List of birds of North America (Charadriiformes)

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The birds listed below all belong to the biological order Charadriiformes, and are native to North America.

Thick-knees[edit]

Order: Charadriiformes   Family: Burhinidae

The thick-knees are a group of largely tropical waders in the family Burhinidae. They are found worldwide within the tropical zone, with some species also breeding in temperate Europe and Australia. They are medium to large waders with strong black or yellow-black bills, large yellow eyes and cryptic plumage. Despite being classed as waders, most species have a preference for arid or semi-arid habitats.

Lapwings and plovers[edit]

Killdeer

Order: Charadriiformes   Family: Charadriidae

The family Charadriidae includes the plovers, dotterels and lapwings. They are small to medium-sized birds with compact bodies, short, thick necks and long, usually pointed, wings. They are found in open country worldwide, mostly in habitats near water.

Oystercatchers[edit]

Order: Charadriiformes   Family: Haematopodidae

The oystercatchers are large, obvious and noisy plover-like birds, with strong bills used for smashing or prising open molluscs.

Stilts and avocets[edit]

American avocet

Order: Charadriiformes   Family: Recurvirostridae

Recurvirostridae is a family of large wading birds, which includes the avocets and stilts. The avocets have long legs and long up-curved bills. The stilts have extremely long legs and long, thin, straight bills.

Jacanas[edit]

Order: Charadriiformes   Family: Jacanidae

The jacanas are a group of tropical waders in the family Jacanidae. They are found worldwide within the tropical zone. They are identifiable by their huge feet and claws which enable them to walk on floating vegetation in the shallow lakes that are their preferred habitat.

Sandpipers and allies[edit]

Greater yellowlegs
Red-necked phalarope

Order: Charadriiformes   Family: Scolopacidae

Scolopacidae is a large diverse family of small to medium-sized shorebirds including the sandpipers, curlews, godwits, shanks, tattlers, woodcocks, snipes, dowitchers and phalaropes. The majority of these species eat small invertebrates picked out of the mud or soil. Different lengths of legs and bills enable multiple species to feed in the same habitat, particularly on the coast, without direct competition for food.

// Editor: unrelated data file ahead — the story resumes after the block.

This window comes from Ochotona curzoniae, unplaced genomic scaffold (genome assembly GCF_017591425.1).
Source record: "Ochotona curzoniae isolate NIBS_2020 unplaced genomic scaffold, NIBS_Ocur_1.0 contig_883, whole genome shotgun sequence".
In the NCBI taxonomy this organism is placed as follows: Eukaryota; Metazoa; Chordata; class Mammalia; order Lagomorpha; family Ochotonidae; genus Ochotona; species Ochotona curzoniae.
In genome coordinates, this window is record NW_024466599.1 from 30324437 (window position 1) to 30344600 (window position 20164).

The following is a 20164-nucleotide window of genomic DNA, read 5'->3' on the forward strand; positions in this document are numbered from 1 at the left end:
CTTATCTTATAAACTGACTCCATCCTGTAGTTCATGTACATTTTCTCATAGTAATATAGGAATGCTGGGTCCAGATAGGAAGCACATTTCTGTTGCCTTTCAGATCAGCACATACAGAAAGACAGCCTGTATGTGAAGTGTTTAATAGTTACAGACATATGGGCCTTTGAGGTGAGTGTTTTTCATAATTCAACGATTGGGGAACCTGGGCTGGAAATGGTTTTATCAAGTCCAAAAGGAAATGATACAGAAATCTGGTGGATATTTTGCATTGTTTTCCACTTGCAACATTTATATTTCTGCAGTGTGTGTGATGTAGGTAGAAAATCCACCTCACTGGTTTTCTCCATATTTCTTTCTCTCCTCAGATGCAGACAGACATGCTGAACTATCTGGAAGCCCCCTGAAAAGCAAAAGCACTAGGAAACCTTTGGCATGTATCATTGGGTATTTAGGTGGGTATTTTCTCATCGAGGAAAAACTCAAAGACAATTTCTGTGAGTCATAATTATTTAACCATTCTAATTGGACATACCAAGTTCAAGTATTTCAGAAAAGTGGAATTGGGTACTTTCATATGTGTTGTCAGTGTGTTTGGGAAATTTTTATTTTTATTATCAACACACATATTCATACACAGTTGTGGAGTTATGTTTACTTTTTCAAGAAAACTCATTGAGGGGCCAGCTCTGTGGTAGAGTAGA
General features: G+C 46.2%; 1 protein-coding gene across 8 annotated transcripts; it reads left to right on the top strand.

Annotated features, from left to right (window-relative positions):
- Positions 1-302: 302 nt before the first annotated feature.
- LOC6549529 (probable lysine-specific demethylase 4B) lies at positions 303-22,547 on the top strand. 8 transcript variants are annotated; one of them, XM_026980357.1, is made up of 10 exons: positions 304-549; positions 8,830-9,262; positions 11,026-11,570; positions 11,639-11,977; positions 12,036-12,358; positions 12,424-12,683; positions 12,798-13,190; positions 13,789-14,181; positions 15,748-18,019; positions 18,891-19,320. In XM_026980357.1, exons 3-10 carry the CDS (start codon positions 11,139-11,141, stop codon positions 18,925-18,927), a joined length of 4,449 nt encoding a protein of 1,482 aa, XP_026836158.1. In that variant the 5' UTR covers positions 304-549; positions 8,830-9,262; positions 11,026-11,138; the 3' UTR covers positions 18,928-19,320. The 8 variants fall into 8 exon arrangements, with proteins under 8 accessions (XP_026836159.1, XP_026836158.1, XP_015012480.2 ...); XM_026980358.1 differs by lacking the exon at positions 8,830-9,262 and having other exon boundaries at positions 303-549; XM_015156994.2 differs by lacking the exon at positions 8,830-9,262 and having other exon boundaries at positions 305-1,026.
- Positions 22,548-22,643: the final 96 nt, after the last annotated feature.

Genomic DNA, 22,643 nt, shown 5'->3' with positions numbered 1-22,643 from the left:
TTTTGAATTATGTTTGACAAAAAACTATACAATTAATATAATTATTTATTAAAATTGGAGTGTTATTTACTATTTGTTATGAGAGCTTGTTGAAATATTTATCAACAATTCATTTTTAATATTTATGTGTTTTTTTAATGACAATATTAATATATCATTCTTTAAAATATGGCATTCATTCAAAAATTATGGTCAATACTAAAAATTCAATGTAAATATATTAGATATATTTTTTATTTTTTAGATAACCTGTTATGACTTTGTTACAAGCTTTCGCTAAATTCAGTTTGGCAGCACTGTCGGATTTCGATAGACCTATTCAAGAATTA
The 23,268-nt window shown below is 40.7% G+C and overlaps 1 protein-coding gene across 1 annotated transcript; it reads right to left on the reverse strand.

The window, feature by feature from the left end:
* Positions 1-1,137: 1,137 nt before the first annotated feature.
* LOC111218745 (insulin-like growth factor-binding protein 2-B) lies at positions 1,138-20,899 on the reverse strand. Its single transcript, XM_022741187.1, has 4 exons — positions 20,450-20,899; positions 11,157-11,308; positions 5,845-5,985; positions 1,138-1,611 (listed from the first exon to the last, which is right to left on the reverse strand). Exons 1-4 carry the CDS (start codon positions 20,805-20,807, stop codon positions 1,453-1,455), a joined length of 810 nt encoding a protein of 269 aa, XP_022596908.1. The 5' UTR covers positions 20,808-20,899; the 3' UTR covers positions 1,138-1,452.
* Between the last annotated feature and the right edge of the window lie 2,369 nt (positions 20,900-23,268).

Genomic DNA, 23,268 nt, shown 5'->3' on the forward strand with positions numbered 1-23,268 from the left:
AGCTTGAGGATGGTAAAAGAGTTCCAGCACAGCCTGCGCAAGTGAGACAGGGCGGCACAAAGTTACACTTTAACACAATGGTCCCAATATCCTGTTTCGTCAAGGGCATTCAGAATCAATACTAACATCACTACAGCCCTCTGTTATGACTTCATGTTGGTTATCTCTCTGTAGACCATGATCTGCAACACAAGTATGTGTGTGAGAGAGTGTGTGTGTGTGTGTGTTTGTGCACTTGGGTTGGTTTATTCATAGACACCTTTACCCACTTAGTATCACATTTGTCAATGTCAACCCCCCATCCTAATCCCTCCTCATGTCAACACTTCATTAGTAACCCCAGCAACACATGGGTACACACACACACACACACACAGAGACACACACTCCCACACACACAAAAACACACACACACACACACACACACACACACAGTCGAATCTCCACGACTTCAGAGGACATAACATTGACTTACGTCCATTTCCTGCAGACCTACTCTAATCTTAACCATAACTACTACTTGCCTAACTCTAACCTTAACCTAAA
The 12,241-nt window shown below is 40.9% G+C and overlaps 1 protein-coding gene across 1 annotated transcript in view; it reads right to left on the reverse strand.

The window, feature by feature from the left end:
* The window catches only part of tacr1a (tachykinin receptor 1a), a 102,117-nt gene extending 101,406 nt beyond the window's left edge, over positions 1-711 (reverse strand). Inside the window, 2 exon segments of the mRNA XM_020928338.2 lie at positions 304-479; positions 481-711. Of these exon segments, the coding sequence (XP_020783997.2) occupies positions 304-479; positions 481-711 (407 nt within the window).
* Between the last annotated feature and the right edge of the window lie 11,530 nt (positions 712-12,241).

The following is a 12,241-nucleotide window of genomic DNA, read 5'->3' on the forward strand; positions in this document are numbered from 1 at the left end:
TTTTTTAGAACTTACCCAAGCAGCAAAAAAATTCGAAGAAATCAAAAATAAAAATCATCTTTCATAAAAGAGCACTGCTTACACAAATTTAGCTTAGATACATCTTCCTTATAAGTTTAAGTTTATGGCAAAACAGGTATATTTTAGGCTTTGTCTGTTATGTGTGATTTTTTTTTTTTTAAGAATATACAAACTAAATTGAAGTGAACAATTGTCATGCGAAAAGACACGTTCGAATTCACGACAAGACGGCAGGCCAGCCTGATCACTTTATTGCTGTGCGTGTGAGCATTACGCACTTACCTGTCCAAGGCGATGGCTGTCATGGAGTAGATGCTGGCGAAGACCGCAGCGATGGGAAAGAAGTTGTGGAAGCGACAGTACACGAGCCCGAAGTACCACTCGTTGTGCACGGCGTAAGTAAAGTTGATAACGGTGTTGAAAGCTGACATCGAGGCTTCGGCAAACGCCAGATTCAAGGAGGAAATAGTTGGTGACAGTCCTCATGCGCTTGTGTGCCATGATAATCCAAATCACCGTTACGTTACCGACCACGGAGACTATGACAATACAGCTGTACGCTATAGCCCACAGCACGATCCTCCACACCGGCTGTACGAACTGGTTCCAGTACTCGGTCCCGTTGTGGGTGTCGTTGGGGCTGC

Pratincoles[edit]

Order: Charadriiformes   Family: Glareolidae

Pratincoles have short legs, very long pointed wings and long forked tails. Their most unusual feature for birds classed as waders is that they typically hunt their insect prey on the wing like swallows, although they can also feed on the ground. Their short bills are an adaptation to aerial feeding.

Gulls, terns and skimmers[edit]

A western gull in front of the Golden Gate Bridge in San Francisco
Ring-billed gull

Order: Charadriiformes   Family: Laridae

Laridae is a family of medium to large seabirds and includes gulls, terns, kittiwakes and skimmers. Gulls are typically gray or white, often with black markings on the head or wings. They have stout, longish bills and webbed feet. Terns are a group of generally medium to large seabirds typically with grey or white plumage, often with black markings on the head. Most terns hunt fish by diving but some pick insects off the surface of fresh water. Terns are generally long-lived birds, with several species known to live in excess of 30 years. Skimmers are a small family of tropical tern-like birds. They have an elongated lower mandible which they use to feed by flying low over the water surface and skimming the water for small fish.


Skuas[edit]

Great skua

Order: Charadriiformes   Family: Stercorariidae

Skuas are in general medium to large birds, typically with gray or brown plumage, often with white markings on the wings. They have longish bills with hooked tips and webbed feet with sharp claws. They look like large dark gulls, but have a fleshy cere above the upper mandible. They are strong, acrobatic fliers.

Auks, murres and puffins[edit]

Order: Charadriiformes   Family: Alcidae

Alcids are superficially similar to penguins due to their black-and-white colors, their upright posture and some of their habits, however they are only distantly related to the penguins and are able to fly. Auks live on the open sea, only deliberately coming ashore to nest.